The US also, as has been pointed out, is based on philosophy, and its philosophy is opposed to what slavery is... however the institution was still rationalized and used. (it was also opposed to the nationality driven conflicts in cities such as NYC in the 1800's and early 1900's) We find pride in our stated national ideals, and shame in our shared national failure to live up to said ideals.
And as has been pinted out, in Central/Carribean Americas slave revolts were much more influencial... due in part to such things as tropical diseases having much greater effect on those of European descent and the hideously bad treatment of slaves in the Carribean. Anyone who thinks that slaves were mal-treated in Early US history has only to read about Carribean history to see what ill-treatment could become.

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Cytania
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Yes, Lobo thoughout the Americas multiple prohibitions were made on slaves. The most obvious and pervasive was banning talking African language. This goes to the heart of the slavemaster's paranoia - if slaves can talk a language you don't understand they can conspire and revolt. By the same logic slaves were often gathered from diverse regions so that they didn't speak each other's languages and had to use a European common denominator.

Religious practices were banned not simply for christian reasons but because they were another area where slaves could unite and organise towards revolt. Likwise musical gatherings, I'll leave you to debate whether Congo Square in New Orleans was a leniency or not...

http://en.wikipedia.org/wiki/Congo_Square

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flydye45
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Because the slaves sent to the Caribean and South America died in huge numbers. IIRC, the lifespan of a sugar plantation slave was 5 years.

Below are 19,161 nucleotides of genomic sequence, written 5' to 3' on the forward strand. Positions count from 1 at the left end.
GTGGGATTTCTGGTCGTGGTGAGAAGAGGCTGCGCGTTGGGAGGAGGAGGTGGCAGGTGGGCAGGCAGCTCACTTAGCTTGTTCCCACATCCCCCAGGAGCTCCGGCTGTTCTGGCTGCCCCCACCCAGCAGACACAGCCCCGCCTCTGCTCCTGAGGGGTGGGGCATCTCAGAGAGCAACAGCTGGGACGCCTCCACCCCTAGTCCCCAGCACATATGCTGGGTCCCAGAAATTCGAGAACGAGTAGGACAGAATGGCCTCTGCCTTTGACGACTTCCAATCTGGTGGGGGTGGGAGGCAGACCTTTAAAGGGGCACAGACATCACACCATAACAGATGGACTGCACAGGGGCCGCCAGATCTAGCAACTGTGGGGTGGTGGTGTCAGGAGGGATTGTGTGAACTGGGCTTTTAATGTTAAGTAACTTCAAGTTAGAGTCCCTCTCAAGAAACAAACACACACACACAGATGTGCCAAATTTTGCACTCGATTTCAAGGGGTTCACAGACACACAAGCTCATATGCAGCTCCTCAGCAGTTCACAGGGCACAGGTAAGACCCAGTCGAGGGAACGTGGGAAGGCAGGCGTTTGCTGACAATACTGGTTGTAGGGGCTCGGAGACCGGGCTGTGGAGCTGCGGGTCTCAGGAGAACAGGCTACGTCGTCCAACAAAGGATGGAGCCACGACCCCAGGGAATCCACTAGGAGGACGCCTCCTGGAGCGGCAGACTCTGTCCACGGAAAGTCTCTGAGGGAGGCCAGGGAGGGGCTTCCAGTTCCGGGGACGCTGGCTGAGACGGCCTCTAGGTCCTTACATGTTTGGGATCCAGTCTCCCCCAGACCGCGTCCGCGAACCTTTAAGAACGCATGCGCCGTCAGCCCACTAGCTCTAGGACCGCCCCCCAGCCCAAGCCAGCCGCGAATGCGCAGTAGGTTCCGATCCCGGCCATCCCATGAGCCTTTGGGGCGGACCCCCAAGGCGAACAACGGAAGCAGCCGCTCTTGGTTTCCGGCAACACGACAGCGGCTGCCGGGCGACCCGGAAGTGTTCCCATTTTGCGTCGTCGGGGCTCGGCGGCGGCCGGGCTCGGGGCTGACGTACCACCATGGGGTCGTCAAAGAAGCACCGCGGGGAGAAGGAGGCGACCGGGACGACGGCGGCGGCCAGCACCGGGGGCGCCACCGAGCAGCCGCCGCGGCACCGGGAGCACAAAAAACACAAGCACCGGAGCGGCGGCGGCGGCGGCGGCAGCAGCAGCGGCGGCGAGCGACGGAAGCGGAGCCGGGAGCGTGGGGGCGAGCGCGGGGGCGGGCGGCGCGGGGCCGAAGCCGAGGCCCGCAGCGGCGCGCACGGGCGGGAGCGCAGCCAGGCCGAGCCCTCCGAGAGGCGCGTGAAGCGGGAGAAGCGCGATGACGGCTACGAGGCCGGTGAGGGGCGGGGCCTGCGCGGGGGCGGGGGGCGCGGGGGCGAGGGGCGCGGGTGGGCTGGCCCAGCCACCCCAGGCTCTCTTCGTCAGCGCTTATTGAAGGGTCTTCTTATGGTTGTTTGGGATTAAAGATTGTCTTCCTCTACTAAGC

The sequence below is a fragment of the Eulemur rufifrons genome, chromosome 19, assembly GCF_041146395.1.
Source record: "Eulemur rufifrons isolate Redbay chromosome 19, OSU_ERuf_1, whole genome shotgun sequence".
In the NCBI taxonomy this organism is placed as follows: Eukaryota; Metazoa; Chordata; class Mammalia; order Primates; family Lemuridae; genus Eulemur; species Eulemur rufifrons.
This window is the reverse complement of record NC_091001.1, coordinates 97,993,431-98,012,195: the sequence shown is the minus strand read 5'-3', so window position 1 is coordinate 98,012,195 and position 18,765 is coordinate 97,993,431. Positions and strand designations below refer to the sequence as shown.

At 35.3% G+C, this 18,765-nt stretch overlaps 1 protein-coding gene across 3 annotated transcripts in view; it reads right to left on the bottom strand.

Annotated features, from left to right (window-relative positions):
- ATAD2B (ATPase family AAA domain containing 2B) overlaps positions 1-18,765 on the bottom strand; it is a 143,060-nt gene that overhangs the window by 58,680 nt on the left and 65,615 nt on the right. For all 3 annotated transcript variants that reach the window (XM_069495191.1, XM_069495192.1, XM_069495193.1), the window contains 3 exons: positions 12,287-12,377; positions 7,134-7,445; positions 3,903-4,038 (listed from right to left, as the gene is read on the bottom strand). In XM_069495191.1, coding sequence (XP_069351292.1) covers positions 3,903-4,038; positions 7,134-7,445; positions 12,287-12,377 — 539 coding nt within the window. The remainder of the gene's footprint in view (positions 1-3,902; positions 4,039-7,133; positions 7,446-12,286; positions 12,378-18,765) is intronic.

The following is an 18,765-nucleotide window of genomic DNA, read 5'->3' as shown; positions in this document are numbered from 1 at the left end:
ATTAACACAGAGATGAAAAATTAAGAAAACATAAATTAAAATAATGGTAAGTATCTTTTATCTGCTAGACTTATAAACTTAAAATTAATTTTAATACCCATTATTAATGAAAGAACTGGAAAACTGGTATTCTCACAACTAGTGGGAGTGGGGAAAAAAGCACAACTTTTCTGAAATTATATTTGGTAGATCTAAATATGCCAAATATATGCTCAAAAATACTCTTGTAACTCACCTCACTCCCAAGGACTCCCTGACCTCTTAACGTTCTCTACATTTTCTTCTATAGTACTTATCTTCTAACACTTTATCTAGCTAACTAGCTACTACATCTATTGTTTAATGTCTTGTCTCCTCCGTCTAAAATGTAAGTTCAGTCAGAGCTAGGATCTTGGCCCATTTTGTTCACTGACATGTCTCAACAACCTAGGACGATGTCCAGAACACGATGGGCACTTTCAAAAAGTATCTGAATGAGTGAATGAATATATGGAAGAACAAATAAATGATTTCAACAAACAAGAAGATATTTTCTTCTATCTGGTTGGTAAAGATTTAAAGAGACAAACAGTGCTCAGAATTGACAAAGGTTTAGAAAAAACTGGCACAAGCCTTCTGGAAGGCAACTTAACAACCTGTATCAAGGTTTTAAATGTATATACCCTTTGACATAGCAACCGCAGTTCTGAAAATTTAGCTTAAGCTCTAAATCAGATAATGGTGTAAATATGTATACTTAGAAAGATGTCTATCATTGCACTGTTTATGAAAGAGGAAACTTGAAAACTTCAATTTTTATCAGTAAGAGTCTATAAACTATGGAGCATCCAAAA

In South America, slaves went to the mines. Mining has historically been a death sentence. Death by work.

This is not an apology for North American slavery, but an often overlooked fact.

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ATW
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America has compassion and has money to dole out if the compassion is turned into action. There's no need to waste your time protesting to the impoverished government of a third world country. Even if they agree with you, they don't have money to give to you to make it all better.
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J.B
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If all people are equal, how could there be "slavery"?
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J.B
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quote:
Originally posted by Lobo:
My question is: why do the decendants of american slaves talk so much more about slavery than other decendants of slaves in South America and the Carribean? [/QB]

In South America and the Carribean, there are no white people to be jealous of.
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Cytania
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"If all people are equal, how could there be "slavery"?"

Simple, you decide that slaves are not people and reclassify them as property [Frown]

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dagon
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The practice of re-classifying people who are enslaved as somehow less human than their masters is a result of guilt.
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J.B
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If all humans are equal, it would be impossible for one to inslave another.
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kenmeer livermaile
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Even IF all humans were equal, which they obviously ain't, not all human circumstances would necessarily be, um, equally equal.

The human condition is inherently unequal if only because huymans themselves actively work to alter the basis of the human condition.

Meed Fred Flinstone... Meet George Jetson...

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J.B
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What makes more sence?

People were inslaved because of the color level of their skin?

Or

People were inslaved because of the intelligent's level of their brain?

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Gaoics79